Attorney at Law Magazine Miami Publisher Rhenne Leon sat down with Jared Lopez to discuss his career as an attorney.
AALM: When did you first know you wanted to become an attorney? What drew you to this career?
Lopez: I knew I wanted to become a lawyer during my second year in college. I was first drawn to the profession by actor Raul Julia’s portrayal of defense attorney Sandy Stern in the film “Presumed Innocent,” based on the Scott Turow novel.
AALM: Who is your current mentor? What is the best lesson they’ve taught you so far?
Lopez: My current mentor is our firm’s senior partner Roy Black. The best lesson he has taught me is the value of thorough preparation. No level of raw talent can be a substitute for thorough preparation. Roy is always the most prepared lawyer on any case. Old-fashioned preparation will never be replaced. Always return to the fundamentals.
AALM: Who are some of your legal heroes? Why?
Lopez: Roy Black, Ted Wells, Robert Bennett. First, I have had the privilege of working directly with all three on cases. They are all premier lawyers who have demonstrated equal skill in handling both criminal and civil cases for the most sophisticated clients.
AALM: How is the practice of law different than your expectations in law school?
Lopez: Finding the right balance between working on the substantive aspects of your cases and running the administrative aspects of one’s practice is the biggest difference for me. Legal education places little to no emphasis on law firm practice management, and I strongly believe that needs to change.
AALM: What drew you to your current firm? How would you describe the culture there? How would you describe your role within the firm?
Lopez: I was drawn to my firm by Roy Black’s reputation and by witnessing my partner Howard Srebnick’s courtroom performances while I was an assistant U.S. attorney. Our firm culture is one of a team environment. We are a small firm and accept a limited number of cases per year. We work on them in a team approach, similar to a litigation practice group in a large law firm. I direct the firm’s civil practice.
AALM: Where do you see your career going?
Lopez: I plan to continue to develop our civil practice to grow in both size and reputation. In recent years, we have been successfully growing our civil practice on a national scale and plan to continue this trend.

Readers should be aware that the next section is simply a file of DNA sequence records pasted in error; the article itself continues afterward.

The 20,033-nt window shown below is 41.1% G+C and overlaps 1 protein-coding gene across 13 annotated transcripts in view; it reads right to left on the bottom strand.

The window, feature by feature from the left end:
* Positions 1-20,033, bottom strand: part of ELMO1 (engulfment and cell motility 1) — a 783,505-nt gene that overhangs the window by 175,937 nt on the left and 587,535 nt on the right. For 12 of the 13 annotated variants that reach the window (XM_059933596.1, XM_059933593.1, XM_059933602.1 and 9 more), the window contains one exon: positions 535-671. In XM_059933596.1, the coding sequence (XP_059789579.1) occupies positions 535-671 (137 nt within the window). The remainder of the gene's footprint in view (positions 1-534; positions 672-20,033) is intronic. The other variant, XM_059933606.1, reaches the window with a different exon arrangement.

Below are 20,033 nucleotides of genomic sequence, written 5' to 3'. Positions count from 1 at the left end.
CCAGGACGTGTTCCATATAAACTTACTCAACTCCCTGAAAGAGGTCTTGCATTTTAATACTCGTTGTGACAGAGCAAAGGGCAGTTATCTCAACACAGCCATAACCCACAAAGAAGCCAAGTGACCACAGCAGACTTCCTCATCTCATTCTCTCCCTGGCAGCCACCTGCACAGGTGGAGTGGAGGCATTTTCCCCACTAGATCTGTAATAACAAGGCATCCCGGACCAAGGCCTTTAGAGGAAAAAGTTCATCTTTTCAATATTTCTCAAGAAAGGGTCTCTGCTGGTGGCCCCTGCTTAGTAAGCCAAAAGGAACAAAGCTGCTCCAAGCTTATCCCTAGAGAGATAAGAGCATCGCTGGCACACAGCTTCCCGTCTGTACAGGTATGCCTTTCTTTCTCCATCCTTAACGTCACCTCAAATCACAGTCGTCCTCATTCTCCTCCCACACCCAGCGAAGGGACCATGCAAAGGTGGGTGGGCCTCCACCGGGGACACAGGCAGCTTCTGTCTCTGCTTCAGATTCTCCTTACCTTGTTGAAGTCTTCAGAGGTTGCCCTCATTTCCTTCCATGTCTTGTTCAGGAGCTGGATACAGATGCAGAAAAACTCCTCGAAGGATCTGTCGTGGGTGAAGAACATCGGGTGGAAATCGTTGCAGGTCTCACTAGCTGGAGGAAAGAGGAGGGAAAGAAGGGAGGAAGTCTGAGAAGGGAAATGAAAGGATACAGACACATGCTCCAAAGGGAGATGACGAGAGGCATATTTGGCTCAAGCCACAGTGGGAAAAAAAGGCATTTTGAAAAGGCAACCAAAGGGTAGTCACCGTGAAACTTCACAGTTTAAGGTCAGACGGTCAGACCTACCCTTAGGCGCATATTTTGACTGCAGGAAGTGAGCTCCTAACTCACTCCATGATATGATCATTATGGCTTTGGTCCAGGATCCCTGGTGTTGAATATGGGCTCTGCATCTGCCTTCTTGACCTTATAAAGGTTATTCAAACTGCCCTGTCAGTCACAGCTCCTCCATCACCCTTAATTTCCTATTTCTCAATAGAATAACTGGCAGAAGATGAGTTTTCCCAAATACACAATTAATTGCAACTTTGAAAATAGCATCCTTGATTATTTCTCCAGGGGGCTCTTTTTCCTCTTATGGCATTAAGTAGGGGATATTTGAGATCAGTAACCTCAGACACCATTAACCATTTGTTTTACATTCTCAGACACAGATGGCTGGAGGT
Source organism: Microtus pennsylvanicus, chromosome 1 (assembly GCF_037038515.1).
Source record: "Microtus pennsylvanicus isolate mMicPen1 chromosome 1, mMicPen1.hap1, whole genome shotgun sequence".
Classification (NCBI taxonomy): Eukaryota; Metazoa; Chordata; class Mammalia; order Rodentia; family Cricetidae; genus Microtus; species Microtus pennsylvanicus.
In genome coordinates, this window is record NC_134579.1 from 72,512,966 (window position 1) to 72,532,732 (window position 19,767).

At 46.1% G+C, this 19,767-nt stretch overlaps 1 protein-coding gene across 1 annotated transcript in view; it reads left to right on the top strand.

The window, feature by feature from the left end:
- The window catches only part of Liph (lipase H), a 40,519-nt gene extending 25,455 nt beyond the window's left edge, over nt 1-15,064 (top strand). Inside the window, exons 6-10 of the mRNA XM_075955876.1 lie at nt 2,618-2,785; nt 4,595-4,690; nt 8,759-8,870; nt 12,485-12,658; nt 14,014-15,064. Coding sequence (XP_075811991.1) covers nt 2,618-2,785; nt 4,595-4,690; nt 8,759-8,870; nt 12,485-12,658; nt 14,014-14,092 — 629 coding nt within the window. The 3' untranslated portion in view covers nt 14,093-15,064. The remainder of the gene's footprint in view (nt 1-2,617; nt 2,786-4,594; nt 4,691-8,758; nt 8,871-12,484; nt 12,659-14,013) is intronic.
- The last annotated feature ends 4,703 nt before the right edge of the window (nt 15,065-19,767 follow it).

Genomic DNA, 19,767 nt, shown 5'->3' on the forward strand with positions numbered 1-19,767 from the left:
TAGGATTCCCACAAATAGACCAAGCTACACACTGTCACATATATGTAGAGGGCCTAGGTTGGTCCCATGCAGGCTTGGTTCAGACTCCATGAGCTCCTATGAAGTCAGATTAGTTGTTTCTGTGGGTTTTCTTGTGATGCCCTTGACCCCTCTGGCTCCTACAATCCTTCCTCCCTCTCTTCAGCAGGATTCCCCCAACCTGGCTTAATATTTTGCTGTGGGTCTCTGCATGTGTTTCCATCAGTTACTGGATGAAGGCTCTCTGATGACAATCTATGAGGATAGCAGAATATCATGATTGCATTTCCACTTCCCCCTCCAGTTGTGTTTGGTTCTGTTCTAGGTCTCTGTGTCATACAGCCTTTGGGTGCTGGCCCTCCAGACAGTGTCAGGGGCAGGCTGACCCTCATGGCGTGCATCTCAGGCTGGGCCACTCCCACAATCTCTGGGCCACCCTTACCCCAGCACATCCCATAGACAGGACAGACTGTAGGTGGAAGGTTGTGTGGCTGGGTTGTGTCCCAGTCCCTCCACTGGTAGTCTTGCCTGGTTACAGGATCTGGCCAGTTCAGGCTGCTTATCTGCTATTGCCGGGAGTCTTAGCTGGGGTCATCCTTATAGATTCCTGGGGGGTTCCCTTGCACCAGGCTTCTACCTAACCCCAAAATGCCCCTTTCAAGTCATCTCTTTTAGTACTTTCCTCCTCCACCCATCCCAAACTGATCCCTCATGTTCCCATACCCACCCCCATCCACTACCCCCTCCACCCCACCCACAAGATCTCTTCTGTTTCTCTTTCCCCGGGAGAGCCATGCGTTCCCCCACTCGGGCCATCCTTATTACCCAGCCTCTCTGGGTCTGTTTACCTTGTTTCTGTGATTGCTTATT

AALM: Of the cases you’ve worked on or witnessed, what has stood out most in your mind?
Lopez: I have had the privilege of working on many interesting cases. What sticks out in my mind is how terribly laborious each case is to handle successfully. That is, litigation is hard, manual labor at its core. To know one’s case, one must roll up one’s sleeves to do the work. As far as tactics go, I find the best civil litigators are dogged at pushing their cases forward. In many ways, litigation is a game of attrition.
AALM: With technology and an ever-global world, how do you see the legal profession evolving over your career? Do you believe this will be positive or negative?
Lopez: I believe the advent of social media and its universal presence in our culture is the biggest change in recent years. Whether it is marketing for lawyers, or finding information about witnesses or prospective jurors, all of our personal information is public and accessible for all to see today. Facebook and Twitter’s reported involvement in our national elections are clear evidence of this. Positive or negative, social media is here to stay, and we must evolve as professionals to adapt.
AALM: What do you enjoy doing outside of work?
Lopez: I enjoy boating, watersports, skiing, exercise and spending time with my family.
AALM: What do you most hope to accomplish in the future?
Lopez: I hope to continue growing our civil practice and successfully raise happy and healthy children.